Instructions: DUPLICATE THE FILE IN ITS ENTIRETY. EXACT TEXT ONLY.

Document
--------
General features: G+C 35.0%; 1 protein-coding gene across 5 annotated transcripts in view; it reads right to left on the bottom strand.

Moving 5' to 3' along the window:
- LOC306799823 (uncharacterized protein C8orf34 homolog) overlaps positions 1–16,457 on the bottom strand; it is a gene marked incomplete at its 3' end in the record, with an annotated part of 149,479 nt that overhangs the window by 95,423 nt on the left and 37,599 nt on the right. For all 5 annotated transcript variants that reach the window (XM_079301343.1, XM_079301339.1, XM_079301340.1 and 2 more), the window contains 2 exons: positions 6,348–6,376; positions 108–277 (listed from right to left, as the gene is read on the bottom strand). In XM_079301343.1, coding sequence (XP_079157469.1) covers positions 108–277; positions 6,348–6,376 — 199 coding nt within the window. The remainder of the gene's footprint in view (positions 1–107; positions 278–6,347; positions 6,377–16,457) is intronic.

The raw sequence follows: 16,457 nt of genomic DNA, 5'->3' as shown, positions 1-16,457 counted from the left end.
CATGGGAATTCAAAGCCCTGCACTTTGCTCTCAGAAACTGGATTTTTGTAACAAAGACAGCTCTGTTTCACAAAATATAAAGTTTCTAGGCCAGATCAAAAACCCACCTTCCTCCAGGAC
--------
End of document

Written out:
General features: G+C 35.0%; 1 protein-coding gene across 5 annotated transcripts in view; it reads right to left on the bottom strand.

Moving 5' to 3' along the window:
- LOC306799823 (uncharacterized protein C8orf34 homolog) overlaps positions 1–16,457 on the bottom strand; it is a gene marked incomplete at its 3' end in the record, with an annotated part of 149,479 nt that overhangs the window by 95,423 nt on the left and 37,599 nt on the right. For all 5 annotated transcript variants that reach the window (XM_079301343.1, XM_079301339.1, XM_079301340.1 and 2 more), the window contains 2 exons: positions 6,348–6,376; positions 108–277 (listed from right to left, as the gene is read on the bottom strand). In XM_079301343.1, coding sequence (XP_079157469.1) covers positions 108–277; positions 6,348–6,376 — 199 coding nt within the window. The remainder of the gene's footprint in view (positions 1–107; positions 278–6,347; positions 6,377–16,457) is intronic.

The raw sequence follows: 16,457 nt of genomic DNA, 5'->3' as shown, positions 1-16,457 counted from the left end.
CATGGGAATTCAAAGCCCTGCACTTTGCTCTCAGAAACTGGATTTTTGTAACAAAGACAGCTCTGTTTCACAAAATATAAAGTTTCTAGGCCAGATCAAAAACCCACCTTCCTCCAGGAC